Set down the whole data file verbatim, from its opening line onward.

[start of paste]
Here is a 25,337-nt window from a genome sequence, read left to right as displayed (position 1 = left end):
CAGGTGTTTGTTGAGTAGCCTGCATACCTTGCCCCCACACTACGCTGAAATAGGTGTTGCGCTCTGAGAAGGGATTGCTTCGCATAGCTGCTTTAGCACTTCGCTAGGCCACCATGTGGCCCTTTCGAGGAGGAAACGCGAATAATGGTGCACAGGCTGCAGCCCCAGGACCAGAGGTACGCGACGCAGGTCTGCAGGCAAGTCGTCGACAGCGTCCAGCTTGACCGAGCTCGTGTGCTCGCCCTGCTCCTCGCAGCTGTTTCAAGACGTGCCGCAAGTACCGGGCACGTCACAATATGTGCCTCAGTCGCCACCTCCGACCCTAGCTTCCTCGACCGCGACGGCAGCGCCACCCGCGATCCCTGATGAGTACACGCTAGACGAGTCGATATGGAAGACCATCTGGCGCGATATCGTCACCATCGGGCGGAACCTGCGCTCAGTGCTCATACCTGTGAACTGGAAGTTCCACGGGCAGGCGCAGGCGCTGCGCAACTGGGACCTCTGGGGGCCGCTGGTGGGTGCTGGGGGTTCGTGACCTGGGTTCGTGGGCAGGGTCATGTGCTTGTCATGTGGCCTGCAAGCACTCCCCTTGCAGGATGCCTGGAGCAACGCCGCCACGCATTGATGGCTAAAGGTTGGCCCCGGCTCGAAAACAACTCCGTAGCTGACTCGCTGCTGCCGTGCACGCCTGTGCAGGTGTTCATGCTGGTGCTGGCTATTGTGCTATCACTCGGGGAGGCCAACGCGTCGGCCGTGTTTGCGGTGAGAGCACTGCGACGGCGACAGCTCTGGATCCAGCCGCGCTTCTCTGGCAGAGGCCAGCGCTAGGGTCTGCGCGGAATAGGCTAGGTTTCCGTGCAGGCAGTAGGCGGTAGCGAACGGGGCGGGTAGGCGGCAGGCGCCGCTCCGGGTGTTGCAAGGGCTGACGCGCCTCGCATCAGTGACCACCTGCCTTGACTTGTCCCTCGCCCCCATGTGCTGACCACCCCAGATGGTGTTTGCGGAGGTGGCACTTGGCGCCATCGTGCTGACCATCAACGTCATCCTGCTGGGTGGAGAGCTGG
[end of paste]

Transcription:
Here is a 25,337-nt window from a genome sequence, read left to right as displayed (position 1 = left end):
CAGGTGTTTGTTGAGTAGCCTGCATACCTTGCCCCCACACTACGCTGAAATAGGTGTTGCGCTCTGAGAAGGGATTGCTTCGCATAGCTGCTTTAGCACTTCGCTAGGCCACCATGTGGCCCTTTCGAGGAGGAAACGCGAATAATGGTGCACAGGCTGCAGCCCCAGGACCAGAGGTACGCGACGCAGGTCTGCAGGCAAGTCGTCGACAGCGTCCAGCTTGACCGAGCTCGTGTGCTCGCCCTGCTCCTCGCAGCTGTTTCAAGACGTGCCGCAAGTACCGGGCACGTCACAATATGTGCCTCAGTCGCCACCTCCGACCCTAGCTTCCTCGACCGCGACGGCAGCGCCACCCGCGATCCCTGATGAGTACACGCTAGACGAGTCGATATGGAAGACCATCTGGCGCGATATCGTCACCATCGGGCGGAACCTGCGCTCAGTGCTCATACCTGTGAACTGGAAGTTCCACGGGCAGGCGCAGGCGCTGCGCAACTGGGACCTCTGGGGGCCGCTGGTGGGTGCTGGGGGTTCGTGACCTGGGTTCGTGGGCAGGGTCATGTGCTTGTCATGTGGCCTGCAAGCACTCCCCTTGCAGGATGCCTGGAGCAACGCCGCCACGCATTGATGGCTAAAGGTTGGCCCCGGCTCGAAAACAACTCCGTAGCTGACTCGCTGCTGCCGTGCACGCCTGTGCAGGTGTTCATGCTGGTGCTGGCTATTGTGCTATCACTCGGGGAGGCCAACGCGTCGGCCGTGTTTGCGGTGAGAGCACTGCGACGGCGACAGCTCTGGATCCAGCCGCGCTTCTCTGGCAGAGGCCAGCGCTAGGGTCTGCGCGGAATAGGCTAGGTTTCCGTGCAGGCAGTAGGCGGTAGCGAACGGGGCGGGTAGGCGGCAGGCGCCGCTCCGGGTGTTGCAAGGGCTGACGCGCCTCGCATCAGTGACCACCTGCCTTGACTTGTCCCTCGCCCCCATGTGCTGACCACCCCAGATGGTGTTTGCGGAGGTGGCACTTGGCGCCATCGTGCTGACCATCAACGTCATCCTGCTGGGTGGAGAGCTGG